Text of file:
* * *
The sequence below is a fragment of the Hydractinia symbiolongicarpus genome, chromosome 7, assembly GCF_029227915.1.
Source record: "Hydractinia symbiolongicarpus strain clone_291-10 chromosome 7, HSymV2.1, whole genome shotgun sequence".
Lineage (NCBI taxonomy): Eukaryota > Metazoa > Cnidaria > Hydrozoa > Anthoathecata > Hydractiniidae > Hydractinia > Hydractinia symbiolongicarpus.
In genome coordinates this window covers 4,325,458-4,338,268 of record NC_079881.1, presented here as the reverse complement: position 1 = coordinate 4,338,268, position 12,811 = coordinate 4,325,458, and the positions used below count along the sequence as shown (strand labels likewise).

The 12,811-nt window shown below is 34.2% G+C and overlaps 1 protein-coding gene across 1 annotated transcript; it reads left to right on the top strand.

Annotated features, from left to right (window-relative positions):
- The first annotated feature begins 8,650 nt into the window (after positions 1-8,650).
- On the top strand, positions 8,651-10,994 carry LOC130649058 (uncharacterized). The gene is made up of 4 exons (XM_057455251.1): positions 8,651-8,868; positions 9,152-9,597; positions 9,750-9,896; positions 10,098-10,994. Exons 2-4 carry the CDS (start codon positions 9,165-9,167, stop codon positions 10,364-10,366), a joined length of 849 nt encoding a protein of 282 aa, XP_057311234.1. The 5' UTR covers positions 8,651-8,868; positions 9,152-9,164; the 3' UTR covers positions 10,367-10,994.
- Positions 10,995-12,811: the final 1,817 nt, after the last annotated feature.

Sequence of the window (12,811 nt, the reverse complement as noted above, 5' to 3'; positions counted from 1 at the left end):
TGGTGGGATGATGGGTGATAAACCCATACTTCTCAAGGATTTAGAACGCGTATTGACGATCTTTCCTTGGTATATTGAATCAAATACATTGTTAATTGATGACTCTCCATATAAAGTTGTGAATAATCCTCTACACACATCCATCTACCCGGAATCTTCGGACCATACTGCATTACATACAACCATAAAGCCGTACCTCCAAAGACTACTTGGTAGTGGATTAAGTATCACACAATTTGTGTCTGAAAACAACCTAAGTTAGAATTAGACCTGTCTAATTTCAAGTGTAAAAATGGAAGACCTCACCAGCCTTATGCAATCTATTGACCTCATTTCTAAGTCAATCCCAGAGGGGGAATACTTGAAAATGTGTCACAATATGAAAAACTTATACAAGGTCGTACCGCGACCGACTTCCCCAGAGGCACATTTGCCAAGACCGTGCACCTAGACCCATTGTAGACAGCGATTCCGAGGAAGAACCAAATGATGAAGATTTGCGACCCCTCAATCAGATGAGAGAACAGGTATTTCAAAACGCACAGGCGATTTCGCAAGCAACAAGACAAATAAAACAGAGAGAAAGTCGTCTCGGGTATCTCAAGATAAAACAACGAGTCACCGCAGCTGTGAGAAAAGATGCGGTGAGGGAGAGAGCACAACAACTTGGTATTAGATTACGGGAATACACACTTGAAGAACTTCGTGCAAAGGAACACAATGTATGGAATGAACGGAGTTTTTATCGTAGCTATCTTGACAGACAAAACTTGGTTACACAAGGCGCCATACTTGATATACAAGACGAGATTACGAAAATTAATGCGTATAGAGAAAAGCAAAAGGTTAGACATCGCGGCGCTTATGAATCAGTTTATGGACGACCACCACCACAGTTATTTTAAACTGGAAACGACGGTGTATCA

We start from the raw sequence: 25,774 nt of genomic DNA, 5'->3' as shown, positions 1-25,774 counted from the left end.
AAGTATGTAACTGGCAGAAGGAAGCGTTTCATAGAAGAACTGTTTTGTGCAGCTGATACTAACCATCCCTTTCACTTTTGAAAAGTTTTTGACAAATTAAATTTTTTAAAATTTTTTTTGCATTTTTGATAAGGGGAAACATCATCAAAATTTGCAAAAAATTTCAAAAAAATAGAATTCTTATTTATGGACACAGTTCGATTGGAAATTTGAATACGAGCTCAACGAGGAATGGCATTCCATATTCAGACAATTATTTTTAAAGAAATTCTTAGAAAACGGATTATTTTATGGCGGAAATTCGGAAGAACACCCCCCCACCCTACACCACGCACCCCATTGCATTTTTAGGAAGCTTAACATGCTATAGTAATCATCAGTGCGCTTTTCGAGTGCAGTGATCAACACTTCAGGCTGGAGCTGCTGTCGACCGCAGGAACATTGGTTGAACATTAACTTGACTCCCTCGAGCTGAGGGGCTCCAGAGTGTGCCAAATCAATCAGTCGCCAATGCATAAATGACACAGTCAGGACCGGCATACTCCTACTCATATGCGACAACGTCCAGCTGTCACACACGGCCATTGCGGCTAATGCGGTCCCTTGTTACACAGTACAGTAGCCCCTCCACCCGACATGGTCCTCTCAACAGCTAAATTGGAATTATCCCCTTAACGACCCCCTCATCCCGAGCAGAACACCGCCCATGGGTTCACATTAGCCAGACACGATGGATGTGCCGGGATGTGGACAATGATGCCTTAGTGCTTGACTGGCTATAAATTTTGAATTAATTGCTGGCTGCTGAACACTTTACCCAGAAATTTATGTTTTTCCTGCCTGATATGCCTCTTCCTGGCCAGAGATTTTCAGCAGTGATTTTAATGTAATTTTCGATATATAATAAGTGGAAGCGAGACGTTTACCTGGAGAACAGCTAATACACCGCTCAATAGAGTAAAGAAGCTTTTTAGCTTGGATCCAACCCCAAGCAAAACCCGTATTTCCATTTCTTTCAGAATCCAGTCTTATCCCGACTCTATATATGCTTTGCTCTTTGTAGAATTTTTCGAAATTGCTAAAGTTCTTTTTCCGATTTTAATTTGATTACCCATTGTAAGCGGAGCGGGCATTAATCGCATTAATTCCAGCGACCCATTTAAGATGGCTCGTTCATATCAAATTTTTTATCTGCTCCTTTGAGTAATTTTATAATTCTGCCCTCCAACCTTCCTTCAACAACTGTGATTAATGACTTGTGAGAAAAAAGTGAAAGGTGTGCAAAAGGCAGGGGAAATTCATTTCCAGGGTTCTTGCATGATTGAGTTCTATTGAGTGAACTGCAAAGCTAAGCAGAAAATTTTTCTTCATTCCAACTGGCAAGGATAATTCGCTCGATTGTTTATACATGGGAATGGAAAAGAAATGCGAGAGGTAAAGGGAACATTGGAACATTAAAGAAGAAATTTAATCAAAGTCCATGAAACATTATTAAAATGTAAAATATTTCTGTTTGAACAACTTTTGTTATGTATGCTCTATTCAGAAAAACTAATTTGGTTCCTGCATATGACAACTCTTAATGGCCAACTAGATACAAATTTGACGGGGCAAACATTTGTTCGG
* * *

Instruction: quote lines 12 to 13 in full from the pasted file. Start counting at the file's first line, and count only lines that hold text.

We start from the raw sequence: 25,774 nt of genomic DNA, 5'->3' as shown, positions 1-25,774 counted from the left end.
AAGTATGTAACTGGCAGAAGGAAGCGTTTCATAGAAGAACTGTTTTGTGCAGCTGATACTAACCATCCCTTTCACTTTTGAAAAGTTTTTGACAAATTAAATTTTTTAAAATTTTTTTTGCATTTTTGATAAGGGGAAACATCATCAAAATTTGCAAAAAATTTCAAAAAAATAGAATTCTTATTTATGGACACAGTTCGATTGGAAATTTGAATACGAGCTCAACGAGGAATGGCATTCCATATTCAGACAATTATTTTTAAAGAAATTCTTAGAAAACGGATTATTTTATGGCGGAAATTCGGAAGAACACCCCCCCACCCTACACCACGCACCCCATTGCATTTTTAGGAAGCTTAACATGCTATAGTAATCATCAGTGCGCTTTTCGAGTGCAGTGATCAACACTTCAGGCTGGAGCTGCTGTCGACCGCAGGAACATTGGTTGAACATTAACTTGACTCCCTCGAGCTGAGGGGCTCCAGAGTGTGCCAAATCAATCAGTCGCCAATGCATAAATGACACAGTCAGGACCGGCATACTCCTACTCATATGCGACAACGTCCAGCTGTCACACACGGCCATTGCGGCTAATGCGGTCCCTTGTTACACAGTACAGTAGCCCCTCCACCCGACATGGTCCTCTCAACAGCTAAATTGGAATTATCCCCTTAACGACCCCCTCATCCCGAGCAGAACACCGCCCATGGGTTCACATTAGCCAGACACGATGGATGTGCCGGGATGTGGACAATGATGCCTTAGTGCTTGACTGGCTATAAATTTTGAATTAATTGCTGGCTGCTGAACACTTTACCCAGAAATTTATGTTTTTCCTGCCTGATATGCCTCTTCCTGGCCAGAGATTTTCAGCAGTGATTTTAATGTAATTTTCGATATATAATAAGTGGAAGCGAGACGTTTACCTGGAGAACAGCTAATACACCGCTCAATAGAGTAAAGAAGCTTTTTAGCTTGGATCCAACCCCAAGCAAAACCCGTATTTCCATTTCTTTCAGAATCCAGTCTTATCCCGACTCTATATATGCTTTGCTCTTTGTAGAATTTTTCGAAATTGCTAAAGTTCTTTTTCCGATTTTAATTTGATTACCCATTGTAAGCGGAGCGGGCATTAATCGCATTAATTCCAGCGACCCATTTAAGATGGCTCGTTCATATCAAATTTTTTATCTGCTCCTTTGAGTAATTTTATAATTCTGCCCTCCAACCTTCCTTCAACAACTGTGATTAATGACTTGTGAGAAAAAAGTGAAAGGTGTGCAAAAGGCAGGGGAAATTCATTTCCAGGGTTCTTGCATGATTGAGTTCTATTGAGTGAACTGCAAAGCTAAGCAGAAAATTTTTCTTCATTCCAACTGGCAAGGATAATTCGCTCGATTGTTTATACATGGGAATGGAAAAGAAATGCGAGAGGTAAAGGGAACATTGGAACATTAAAGAAGAAATTTAATCAAAGTCCATGAAACATTATTAAAATGTAAAATATTTCTGTTTGAACAACTTTTGTTATGTATGCTCTATTCAGAAAAACTAATTTGGTTCCTGCATATGACAACTCTTAATGGCCAACTAGATACAAATTTGACGGGGCAAACATTTGTTCGG